Select your localized edition:

Close ×

More Ways to Connect

Discover one of our 28 local entrepreneurial communities »

Be the first to know as we launch in new countries and markets around the globe.

Interested in bringing MIT Technology Review to your local market?

MIT Technology ReviewMIT Technology Review - logo

 

Unsupported browser: Your browser does not meet modern web standards. See how it scores »

In the era of iPods and smart phones, flash memory rules: it’s small and rugged, and it keeps getting cheaper. But on the heels of flash comes faster, even more robust technology called phase-change memory, which is just starting to come out of the lab. Now Numonyx, a joint venture that combines the flash and phase-change memory efforts of Intel and STMicroelectronics, has officially launched its operations. In doing so, the company has taken a leading spot in the burgeoning phase-change memory industry. By the end of this year, Numonyx expects to commercialize phase-change memory, and by the middle of the next decade, the company hopes to make it increase its storage capacity to render it competitive with flash as a solid-state drive replacement.

Phase-change memory, which uses a glassy material, stores information via a change in its physical state, rather than using electrical charges, as in flash. A tiny electrode heats each memory cell; the cell’s state depends on the manner in which it is heated, and it subsequently represents either a 1 or a 0.

At a press conference in San Francisco on Monday, Brian Harrison, CEO of Numonyx, said that phase-change memory has all the benefits of NOR and NAND flash technologies. (NOR is used in cell phones to execute code, and NAND has been used as a storage memory.) For instance, said Harrison, phase-change memory can have data read from it quickly like NOR flash, and data can be written to it as quickly as in NAND flash. In addition, phase-change memory doesn’t wear out, losing bits of data over time, as flash memory does.

In the near term, phase-change memory could replace the expensive and energy-consuming random access memory in cell phones, and in a few more years, it could potentially become a cost-effective alternative to flash. A customer who uses a phone with phase-change memory might notice extended battery life, said Harrison. “Intel and STMicroelectronics have been working [together] on phase-change memory for more than five years,” he said. “We have a product today that we are sampling, and expect to bring it to market this year. I believe it will be one to two years before it becomes widely available.”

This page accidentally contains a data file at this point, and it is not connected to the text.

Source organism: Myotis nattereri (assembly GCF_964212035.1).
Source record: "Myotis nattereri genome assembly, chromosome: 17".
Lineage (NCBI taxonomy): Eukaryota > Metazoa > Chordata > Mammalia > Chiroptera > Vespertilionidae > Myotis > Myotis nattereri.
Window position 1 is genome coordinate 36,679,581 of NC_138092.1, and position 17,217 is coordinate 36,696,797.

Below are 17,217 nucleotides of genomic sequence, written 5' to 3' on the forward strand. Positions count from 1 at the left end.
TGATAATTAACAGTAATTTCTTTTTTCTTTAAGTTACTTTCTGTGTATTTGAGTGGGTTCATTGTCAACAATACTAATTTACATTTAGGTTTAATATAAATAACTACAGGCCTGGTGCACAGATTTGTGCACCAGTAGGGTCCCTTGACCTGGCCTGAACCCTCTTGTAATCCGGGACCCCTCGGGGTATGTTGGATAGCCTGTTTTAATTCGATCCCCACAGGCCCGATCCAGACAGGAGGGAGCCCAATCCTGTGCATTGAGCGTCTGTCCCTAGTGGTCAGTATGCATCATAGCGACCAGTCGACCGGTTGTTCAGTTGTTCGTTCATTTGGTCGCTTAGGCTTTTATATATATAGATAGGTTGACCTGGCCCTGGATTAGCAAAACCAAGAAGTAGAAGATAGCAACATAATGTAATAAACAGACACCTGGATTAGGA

Numonyx is made of the combined memory assets of Intel and STMicroelectronics, which include intellectual property, fabrication facilities, and employees. With the announcement, the company becomes the leading provider of NOR flash memory, and the third largest provider of nonvolatile memory (technology that retains data when the power supply is off), with a combined revenue of approximately $3 billion. It trails both Samsung and Toshiba in overall nonvolatile-memory market share.

4 comments. Share your thoughts »

Credits: Intel

Tagged: Business, Intel, flash memory, phase-change memory

Reprints and Permissions | Send feedback to the editor

From the Archives

Close

Introducing MIT Technology Review Insider.

Already a Magazine subscriber?

You're automatically an Insider. It's easy to activate or upgrade your account.

Activate Your Account

Become an Insider

It's the new way to subscribe. Get even more of the tech news, research, and discoveries you crave.

Sign Up

Learn More

Find out why MIT Technology Review Insider is for you and explore your options.

Show Me
×

A Place of Inspiration

Understand the technologies that are changing business and driving the new global economy.

September 23-25, 2014
Register »